Background: Tobacco smoking remains a leading risk factor for disease burden globally. In India alone, about 1 million deaths are caused annually by smoking. Although increasing tobacco prices has consistently been found to be the most effective intervention to reduce tobacco use, the documentation of prices and taxes across time and space has not been an essential component of tobacco control surveillance in most jurisdictions. This study aimed to examine, using graphical methods, trends in smoking tobacco taxes and prices in India at national and state-level.
Methods: We used retail prices, price indices, and unit values (household expenditures on a commodity divided by the quantity purchased) collected and reported by government agencies. For bidis and cigarettes, we examined current and real (inflation-adjusted) prices, affordability (cost in terms of income), and key tax changes at both national and state-level.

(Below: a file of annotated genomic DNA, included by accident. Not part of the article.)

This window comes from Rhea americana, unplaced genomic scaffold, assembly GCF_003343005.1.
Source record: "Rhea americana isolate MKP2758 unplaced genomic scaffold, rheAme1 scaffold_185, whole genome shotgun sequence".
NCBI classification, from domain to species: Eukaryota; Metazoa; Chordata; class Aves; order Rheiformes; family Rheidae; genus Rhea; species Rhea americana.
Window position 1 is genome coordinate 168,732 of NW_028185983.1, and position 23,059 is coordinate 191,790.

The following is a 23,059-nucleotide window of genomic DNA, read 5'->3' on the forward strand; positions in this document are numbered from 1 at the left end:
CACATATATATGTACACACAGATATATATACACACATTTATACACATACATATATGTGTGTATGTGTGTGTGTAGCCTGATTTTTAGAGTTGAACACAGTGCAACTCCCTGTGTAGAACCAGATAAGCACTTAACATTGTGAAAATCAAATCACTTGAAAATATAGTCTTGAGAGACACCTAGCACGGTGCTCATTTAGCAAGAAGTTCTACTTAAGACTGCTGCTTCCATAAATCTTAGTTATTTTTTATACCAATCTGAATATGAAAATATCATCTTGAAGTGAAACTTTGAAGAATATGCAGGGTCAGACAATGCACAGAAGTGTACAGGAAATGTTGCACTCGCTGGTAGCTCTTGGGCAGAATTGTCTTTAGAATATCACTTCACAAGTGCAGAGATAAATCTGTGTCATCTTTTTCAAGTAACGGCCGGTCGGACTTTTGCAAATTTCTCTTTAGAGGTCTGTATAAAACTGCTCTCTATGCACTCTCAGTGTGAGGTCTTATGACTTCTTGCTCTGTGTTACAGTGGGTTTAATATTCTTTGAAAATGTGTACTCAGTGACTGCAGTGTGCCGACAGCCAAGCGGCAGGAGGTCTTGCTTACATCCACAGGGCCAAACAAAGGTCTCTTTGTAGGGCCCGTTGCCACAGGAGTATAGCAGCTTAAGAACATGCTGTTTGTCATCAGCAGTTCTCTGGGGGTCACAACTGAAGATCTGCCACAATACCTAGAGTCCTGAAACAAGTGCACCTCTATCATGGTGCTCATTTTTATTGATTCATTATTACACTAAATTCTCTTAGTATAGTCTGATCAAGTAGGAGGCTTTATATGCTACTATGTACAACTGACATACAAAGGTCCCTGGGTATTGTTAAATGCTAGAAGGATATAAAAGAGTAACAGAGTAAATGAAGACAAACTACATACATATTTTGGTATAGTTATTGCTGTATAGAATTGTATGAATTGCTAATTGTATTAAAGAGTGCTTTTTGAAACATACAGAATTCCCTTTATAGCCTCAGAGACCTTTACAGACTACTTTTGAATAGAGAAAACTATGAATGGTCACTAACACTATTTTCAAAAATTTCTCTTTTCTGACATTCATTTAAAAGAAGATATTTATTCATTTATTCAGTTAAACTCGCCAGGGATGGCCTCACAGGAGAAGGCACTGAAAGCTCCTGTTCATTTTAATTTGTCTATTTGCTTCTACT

Results: We show that real prices of bidis and cigarettes were relatively flat (even decreasing in the case of bidis) between 2000 and 2007, and clearly increasing from 2010. When rising income is taken into account, however, both cigarettes and bidis have become more affordable since 2000. We found that some but not all tax changes were accompanied by price changes and in particular, that tax decreases did not result in price decreases.
Conclusion: It is feasible to evaluate tax and price policies at national and regional level using routinely collected data.